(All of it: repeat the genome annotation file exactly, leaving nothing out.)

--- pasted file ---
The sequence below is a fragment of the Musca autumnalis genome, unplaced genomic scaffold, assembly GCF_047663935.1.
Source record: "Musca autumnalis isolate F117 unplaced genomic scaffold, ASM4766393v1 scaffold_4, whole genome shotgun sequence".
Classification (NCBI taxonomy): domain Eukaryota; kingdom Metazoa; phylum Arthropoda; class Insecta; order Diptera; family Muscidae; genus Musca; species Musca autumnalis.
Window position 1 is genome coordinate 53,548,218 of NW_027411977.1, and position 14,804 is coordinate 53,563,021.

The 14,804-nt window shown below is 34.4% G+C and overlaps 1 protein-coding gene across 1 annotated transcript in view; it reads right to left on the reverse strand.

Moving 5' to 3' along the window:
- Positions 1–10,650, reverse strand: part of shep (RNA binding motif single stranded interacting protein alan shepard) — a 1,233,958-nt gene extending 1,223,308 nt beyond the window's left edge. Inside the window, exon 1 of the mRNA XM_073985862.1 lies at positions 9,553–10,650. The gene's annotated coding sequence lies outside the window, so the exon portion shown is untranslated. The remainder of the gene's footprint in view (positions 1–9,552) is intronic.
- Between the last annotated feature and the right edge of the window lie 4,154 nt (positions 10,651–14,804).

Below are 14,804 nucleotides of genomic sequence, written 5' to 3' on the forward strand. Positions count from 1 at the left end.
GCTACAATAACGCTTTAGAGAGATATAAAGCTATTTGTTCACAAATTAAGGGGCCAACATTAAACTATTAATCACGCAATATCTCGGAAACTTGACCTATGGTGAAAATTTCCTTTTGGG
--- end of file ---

The sequence below is a fragment of the Musca autumnalis genome, unplaced genomic scaffold, assembly GCF_047663935.1.
Source record: "Musca autumnalis isolate F117 unplaced genomic scaffold, ASM4766393v1 scaffold_4, whole genome shotgun sequence".
Classification (NCBI taxonomy): domain Eukaryota; kingdom Metazoa; phylum Arthropoda; class Insecta; order Diptera; family Muscidae; genus Musca; species Musca autumnalis.
Window position 1 is genome coordinate 53,548,218 of NW_027411977.1, and position 14,804 is coordinate 53,563,021.

The 14,804-nt window shown below is 34.4% G+C and overlaps 1 protein-coding gene across 1 annotated transcript in view; it reads right to left on the reverse strand.

Moving 5' to 3' along the window:
- Positions 1–10,650, reverse strand: part of shep (RNA binding motif single stranded interacting protein alan shepard) — a 1,233,958-nt gene extending 1,223,308 nt beyond the window's left edge. Inside the window, exon 1 of the mRNA XM_073985862.1 lies at positions 9,553–10,650. The gene's annotated coding sequence lies outside the window, so the exon portion shown is untranslated. The remainder of the gene's footprint in view (positions 1–9,552) is intronic.
- Between the last annotated feature and the right edge of the window lie 4,154 nt (positions 10,651–14,804).

Below are 14,804 nucleotides of genomic sequence, written 5' to 3' on the forward strand. Positions count from 1 at the left end.
GCTACAATAACGCTTTAGAGAGATATAAAGCTATTTGTTCACAAATTAAGGGGCCAACATTAAACTATTAATCACGCAATATCTCGGAAACTTGACCTATGGTGAAAATTTCCTTTTGGG